Nairobi Governor Johnson Sakaja says he will not shut down noisy churches and mosques in city estates despite many Kenyans complaining about their participation in noise pollution.
Sakaja indicated that he is a believer hence he would not move around Nairobi City County shutting down places of worship and will instead instigate talks with them to tone down.
He argued that churches, mosques and other places of worship were places where Kenyans comprehended the law and appealed to worshippers to observe provisions of the law.
“We are going to have a conversation also with the churches that please let us be considerate of others. And that is how you spread the gospel by being a good example. Of course, I cannot go and close churches,” said Sakaja.
The governor added: “I will not do that because I am a believer and I will not touch a place of worship; whether it’s a mosque, a church or a synagogue but we are urging them to set an example and be responsible.”
However, Sakaja vowed not to relent in his crackdown on noisy nightclubs and bars being operated in residential areas across the city county.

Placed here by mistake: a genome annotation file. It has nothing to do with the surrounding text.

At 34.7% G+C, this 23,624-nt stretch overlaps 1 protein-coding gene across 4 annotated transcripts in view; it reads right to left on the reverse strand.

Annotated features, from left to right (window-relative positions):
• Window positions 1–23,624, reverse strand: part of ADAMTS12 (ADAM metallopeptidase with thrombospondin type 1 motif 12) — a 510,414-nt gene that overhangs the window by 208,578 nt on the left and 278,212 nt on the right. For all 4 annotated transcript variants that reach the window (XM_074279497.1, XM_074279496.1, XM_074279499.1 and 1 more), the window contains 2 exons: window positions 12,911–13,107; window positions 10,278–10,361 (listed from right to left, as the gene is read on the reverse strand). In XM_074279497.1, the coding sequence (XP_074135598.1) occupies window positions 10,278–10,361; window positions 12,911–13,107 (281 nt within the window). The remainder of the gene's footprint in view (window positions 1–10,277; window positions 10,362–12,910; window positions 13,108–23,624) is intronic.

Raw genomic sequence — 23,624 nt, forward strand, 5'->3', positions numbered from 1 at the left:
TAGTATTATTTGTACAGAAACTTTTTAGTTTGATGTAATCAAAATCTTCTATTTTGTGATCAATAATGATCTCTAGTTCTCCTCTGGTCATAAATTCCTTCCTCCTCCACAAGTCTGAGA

He was speaking at the Nairobi Green Park Terminus as he oversaw the relocation of long-distance commuter vehicles operating to Western Kenya from the Central Business District.
“Let’s take care of our young people. Let the children sleep in the estates. We have cancelled all the nightclub licenses in the estates and they will continue to operate as bars and restaurants; not as nightclubs,” Sakaja warned.
He downplayed concerns over potential job losses arising from his crackdown in clubs urging the proprietors to support his efforts to restore order in the CBD and estates.
“The CBD, Industrial Area, Woodvale Groove in Westlands - those will be entertainment hotspots that you yourselves will enjoy," Sakaja concluded.
However, many Nairobians have raised issue with the decision by Sakaja not to touch noisy churches in residential areas terming it as double standards in the application of the law on noise pollution.